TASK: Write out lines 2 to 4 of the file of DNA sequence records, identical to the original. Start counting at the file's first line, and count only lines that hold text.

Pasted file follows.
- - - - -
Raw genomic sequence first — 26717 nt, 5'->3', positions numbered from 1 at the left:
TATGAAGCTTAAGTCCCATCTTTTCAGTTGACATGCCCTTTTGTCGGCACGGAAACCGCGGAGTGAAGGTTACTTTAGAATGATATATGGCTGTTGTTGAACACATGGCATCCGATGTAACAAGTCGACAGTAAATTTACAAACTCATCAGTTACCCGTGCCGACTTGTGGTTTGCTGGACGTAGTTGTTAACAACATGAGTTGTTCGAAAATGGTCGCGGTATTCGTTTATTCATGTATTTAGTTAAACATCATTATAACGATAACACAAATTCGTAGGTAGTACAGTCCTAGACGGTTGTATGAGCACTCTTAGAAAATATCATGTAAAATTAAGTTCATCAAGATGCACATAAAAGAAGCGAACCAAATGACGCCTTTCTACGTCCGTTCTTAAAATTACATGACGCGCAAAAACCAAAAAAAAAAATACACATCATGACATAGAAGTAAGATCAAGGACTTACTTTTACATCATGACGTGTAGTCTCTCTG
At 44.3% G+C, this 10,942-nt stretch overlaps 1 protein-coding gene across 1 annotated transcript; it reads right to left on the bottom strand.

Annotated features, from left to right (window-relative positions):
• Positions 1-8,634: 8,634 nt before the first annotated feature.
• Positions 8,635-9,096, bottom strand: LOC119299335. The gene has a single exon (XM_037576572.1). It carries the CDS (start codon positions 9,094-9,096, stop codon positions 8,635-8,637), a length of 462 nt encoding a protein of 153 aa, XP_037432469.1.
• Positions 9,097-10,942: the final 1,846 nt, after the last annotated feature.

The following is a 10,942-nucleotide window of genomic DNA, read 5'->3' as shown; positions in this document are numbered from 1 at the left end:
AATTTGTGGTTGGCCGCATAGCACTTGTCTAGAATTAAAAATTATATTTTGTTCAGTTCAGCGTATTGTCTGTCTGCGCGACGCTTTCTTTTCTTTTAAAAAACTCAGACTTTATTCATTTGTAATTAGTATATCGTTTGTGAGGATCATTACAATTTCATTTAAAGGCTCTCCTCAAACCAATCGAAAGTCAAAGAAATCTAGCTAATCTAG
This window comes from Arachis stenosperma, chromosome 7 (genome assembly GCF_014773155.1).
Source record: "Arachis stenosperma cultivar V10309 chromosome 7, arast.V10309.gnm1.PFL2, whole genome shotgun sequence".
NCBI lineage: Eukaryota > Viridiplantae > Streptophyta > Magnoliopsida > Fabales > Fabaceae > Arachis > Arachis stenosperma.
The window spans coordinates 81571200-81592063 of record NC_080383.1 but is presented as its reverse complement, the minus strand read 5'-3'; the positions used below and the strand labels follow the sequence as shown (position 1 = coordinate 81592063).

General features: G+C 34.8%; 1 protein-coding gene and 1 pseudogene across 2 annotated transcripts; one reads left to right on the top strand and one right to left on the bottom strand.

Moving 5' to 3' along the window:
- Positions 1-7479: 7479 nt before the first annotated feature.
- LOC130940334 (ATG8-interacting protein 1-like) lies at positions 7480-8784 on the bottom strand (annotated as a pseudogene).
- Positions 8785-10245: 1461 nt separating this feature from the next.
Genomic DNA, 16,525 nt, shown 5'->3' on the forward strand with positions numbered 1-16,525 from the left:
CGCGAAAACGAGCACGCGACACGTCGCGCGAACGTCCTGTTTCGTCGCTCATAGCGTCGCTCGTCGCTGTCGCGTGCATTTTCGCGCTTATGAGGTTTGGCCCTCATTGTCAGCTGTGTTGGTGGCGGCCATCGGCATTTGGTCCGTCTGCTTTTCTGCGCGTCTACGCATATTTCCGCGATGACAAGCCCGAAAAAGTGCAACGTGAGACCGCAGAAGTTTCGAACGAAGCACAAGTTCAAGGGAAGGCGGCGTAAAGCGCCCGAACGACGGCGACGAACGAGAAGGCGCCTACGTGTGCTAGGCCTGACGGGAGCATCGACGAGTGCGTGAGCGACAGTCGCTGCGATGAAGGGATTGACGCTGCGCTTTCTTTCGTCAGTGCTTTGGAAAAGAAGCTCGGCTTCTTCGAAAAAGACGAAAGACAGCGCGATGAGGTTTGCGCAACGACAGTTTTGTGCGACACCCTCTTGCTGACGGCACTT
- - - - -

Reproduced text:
TATGAAGCTTAAGTCCCATCTTTTCAGTTGACATGCCCTTTTGTCGGCACGGAAACCGCGGAGTGAAGGTTACTTTAGAATGATATATGGCTGTTGTTGAACACATGGCATCCGATGTAACAAGTCGACAGTAAATTTACAAACTCATCAGTTACCCGTGCCGACTTGTGGTTTGCTGGACGTAGTTGTTAACAACATGAGTTGTTCGAAAATGGTCGCGGTATTCGTTTATTCATGTATTTAGTTAAACATCATTATAACGATAACACAAATTCGTAGGTAGTACAGTCCTAGACGGTTGTATGAGCACTCTTAGAAAATATCATGTAAAATTAAGTTCATCAAGATGCACATAAAAGAAGCGAACCAAATGACGCCTTTCTACGTCCGTTCTTAAAATTACATGACGCGCAAAAACCAAAAAAAAAAATACACATCATGACATAGAAGTAAGATCAAGGACTTACTTTTACATCATGACGTGTAGTCTCTCTG
At 44.3% G+C, this 10,942-nt stretch overlaps 1 protein-coding gene across 1 annotated transcript; it reads right to left on the bottom strand.

Annotated features, from left to right (window-relative positions):